Photo courtesy of Dhyandra Lawson

Photo courtesy of Dhyandra Lawson

Meet the LACMA-ASU Fellows—Dhyandra Lawson

July 24, 2020
Madeleine Heppermann, Assistant Editor, Communications
Dhyandra Lawson, Curatorial Assistant, Wallis Annenberg Photography Department

The LACMA-ASU Master's Fellowship in Art History—developed by LACMA and the Herberger Institute for Design and the Arts at Arizona State University (ASU)—was established to combine academic training and work experience to advance the careers of a new generation of curators, directors, and other museum professionals who are committed to increasing equity and inclusion and engaging new perspectives, cultures, and backgrounds.

The three-year fellowship is intended to complement and expand the value of other important programs at LACMA to help diversify the ranks of curators and other professionals in art museums. Pairing rigorous academic instruction through traditional master's-level coursework and thesis with on-the-job work experience, LACMA and ASU Art Museum staff who are selected as fellows enroll in two courses per semester remotely, and fulfill language, professional development, and research requirements while continuing in their current role at their respective museums. Fellows receive access to resources at LACMA and the Herberger Institute, and upon completion of the program, receive a master's degree in Art History from ASU.

We recently caught up with the current Fellows to learn more about their experiences in the program.

Dhyandra, what is your role at LACMA?

I am Curatorial Assistant in LACMA’s Wallis Annenberg Photography Department.

What drew you to the LACMA-ASU Master's Fellowship in Art History program?

I was attracted to the possibility that I could continue my curatorial practice within the museum—working with the collection, artists, and colleagues on exhibitions, acquisitions, and publications—while earning an advanced degree. I no longer had to choose between my education and my career. The fellowship enabled me to advance both paths.

What does a "day-in-the-life" of a LACMA-ASU Fellow look like?

I am in the third year of the program, and have completed my coursework. I now dedicate my time toward thesis research and writing. Between generating ideas for professional projects and my thesis, this is a uniquely creative and generative period.

What has been the most interesting or rewarding part of the fellowship so far?

It has been nourishing to have this time to devote to my research. Together the academy and the museum create space for intellectual curiosity and experimentation.

What has been the most challenging part of the fellowship?

The balancing act of full-time work and graduate school is a challenge. Professional and academic deadlines frequently overlap, so advance planning and prioritizing is a must.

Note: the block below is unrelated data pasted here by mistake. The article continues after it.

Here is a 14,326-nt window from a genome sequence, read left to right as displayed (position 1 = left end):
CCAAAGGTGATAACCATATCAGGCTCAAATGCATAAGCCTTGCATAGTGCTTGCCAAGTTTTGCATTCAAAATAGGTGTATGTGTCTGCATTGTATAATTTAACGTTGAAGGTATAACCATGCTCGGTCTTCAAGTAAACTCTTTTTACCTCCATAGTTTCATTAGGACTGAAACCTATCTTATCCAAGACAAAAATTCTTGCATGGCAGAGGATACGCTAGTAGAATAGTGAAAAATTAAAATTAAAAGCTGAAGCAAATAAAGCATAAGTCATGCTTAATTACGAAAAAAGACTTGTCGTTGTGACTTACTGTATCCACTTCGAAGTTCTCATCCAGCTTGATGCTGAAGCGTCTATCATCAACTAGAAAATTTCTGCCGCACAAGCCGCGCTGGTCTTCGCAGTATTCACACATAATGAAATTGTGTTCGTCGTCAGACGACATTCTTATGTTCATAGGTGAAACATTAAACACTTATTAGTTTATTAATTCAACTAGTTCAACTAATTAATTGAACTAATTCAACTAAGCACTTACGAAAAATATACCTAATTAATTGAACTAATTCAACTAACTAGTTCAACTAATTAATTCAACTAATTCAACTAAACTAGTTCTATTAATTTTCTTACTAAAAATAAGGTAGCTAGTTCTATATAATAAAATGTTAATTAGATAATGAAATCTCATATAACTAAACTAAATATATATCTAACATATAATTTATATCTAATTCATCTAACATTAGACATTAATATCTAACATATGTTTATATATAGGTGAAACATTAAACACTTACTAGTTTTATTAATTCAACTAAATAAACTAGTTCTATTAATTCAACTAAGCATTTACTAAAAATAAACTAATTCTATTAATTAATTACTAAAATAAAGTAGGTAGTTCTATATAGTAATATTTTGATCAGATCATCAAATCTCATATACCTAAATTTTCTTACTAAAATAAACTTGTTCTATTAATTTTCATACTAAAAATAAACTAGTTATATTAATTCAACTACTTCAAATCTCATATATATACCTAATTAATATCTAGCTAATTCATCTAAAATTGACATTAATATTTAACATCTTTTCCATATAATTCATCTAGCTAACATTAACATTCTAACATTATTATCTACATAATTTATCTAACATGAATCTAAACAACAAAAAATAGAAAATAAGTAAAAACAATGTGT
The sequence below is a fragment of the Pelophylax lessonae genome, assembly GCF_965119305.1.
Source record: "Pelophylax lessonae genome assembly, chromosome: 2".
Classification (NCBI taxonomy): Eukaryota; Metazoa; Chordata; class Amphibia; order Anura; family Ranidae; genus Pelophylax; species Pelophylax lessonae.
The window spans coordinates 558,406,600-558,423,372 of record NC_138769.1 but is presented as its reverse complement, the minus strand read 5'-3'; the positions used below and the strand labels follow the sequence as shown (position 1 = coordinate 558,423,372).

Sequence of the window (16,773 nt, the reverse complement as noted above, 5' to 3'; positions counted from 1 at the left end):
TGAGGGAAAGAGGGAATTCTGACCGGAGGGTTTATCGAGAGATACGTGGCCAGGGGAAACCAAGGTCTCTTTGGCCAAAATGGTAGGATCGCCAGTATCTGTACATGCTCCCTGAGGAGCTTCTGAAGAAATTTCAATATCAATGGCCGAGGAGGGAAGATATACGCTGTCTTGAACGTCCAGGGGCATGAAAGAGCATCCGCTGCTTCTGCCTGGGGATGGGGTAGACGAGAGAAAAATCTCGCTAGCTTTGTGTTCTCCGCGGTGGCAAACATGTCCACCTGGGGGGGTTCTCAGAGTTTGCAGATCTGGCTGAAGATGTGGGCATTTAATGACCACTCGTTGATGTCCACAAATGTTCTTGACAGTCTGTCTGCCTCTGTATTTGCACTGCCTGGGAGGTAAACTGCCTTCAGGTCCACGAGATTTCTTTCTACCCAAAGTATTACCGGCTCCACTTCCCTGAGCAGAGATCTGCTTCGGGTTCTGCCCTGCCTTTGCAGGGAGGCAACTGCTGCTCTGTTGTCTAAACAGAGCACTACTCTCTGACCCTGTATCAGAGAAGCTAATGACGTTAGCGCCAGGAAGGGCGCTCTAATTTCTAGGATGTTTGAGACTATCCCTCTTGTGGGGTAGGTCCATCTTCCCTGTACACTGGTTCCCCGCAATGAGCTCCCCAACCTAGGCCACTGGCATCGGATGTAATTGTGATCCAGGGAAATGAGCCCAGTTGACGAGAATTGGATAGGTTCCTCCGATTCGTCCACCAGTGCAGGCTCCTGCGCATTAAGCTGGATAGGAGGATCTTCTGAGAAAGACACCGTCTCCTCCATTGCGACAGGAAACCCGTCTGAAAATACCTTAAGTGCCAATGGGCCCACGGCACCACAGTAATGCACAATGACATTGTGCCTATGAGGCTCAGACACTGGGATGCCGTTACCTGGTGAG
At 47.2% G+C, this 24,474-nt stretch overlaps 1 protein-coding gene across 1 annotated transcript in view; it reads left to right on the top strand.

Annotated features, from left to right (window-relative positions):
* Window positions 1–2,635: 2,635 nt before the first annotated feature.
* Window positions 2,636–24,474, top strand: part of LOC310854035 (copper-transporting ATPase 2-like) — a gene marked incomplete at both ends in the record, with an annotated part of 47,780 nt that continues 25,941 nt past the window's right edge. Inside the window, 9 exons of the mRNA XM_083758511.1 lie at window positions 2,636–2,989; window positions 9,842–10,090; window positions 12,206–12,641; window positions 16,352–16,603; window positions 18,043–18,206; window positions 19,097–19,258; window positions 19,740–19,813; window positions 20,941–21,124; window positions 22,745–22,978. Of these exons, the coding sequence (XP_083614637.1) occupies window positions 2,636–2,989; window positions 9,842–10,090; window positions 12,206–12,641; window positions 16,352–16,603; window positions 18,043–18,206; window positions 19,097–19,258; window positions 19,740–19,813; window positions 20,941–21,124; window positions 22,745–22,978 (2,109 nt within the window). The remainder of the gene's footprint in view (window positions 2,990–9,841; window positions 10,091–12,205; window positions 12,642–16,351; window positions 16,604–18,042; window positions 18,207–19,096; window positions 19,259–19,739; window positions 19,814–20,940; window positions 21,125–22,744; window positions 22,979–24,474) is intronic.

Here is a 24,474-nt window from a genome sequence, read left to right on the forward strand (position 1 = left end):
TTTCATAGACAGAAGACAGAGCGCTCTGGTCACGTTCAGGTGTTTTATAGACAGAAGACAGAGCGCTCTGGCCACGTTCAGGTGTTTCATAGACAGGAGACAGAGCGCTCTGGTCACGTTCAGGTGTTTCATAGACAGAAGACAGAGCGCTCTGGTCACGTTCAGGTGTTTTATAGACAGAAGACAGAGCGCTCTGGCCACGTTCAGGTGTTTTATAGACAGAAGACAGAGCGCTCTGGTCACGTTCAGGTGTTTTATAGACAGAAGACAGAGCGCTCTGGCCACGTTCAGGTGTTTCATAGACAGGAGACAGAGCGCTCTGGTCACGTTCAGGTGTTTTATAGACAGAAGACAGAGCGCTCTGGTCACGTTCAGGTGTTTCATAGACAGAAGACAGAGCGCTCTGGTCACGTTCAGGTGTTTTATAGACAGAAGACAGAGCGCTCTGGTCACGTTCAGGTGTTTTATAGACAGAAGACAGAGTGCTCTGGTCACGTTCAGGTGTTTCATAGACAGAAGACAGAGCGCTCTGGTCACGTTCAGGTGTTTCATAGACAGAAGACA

How has the experience influenced your career focus or future goals?

The fellowship has not changed my career path as a curator. It has given me an opportunity to develop my scholarship, and expand my specialization in photographic and media-based practices, to encompass contemporary African American and African Diasporic art production.

What subject(s) do you plan to focus on in your Master's thesis?

My thesis is a global consideration of artistic innovation by Black artists in the 21st century. My work expands upon the discourse of Black diaspora, which has been defined by scholars as a mode of conceptualizing the forced movement, migration, and exchange of Black peoples around the world. I am interested in thinking about "diaspora" as a dynamic imaginary, which constantly shifts and evolves. With an examination of works from LACMA's collection, and beyond, I organize my chapters by themes or a rhetoric, such as "speech" or "imagination and indeterminate space." My project animates aesthetic resonances, recognizing symbols as intelligent, and which have the capacity to inspire awe, reveal history, and inform us about different experiences of existence. This methodology enables a global consideration, and an opportunity to forge nuanced analyses and connections between artworks across distinct regions, histories, and seas.

While lived experiences are inherently unique, when we can see how our experience of being relates to others, we are better poised to see ourselves as connected. This is the power of history, and art. It shows us the effects of human interactions over time. I am interested in thinking about contemporary art, not so much as a statement about "the now," but as a window to the past, to better understand ourselves in the present.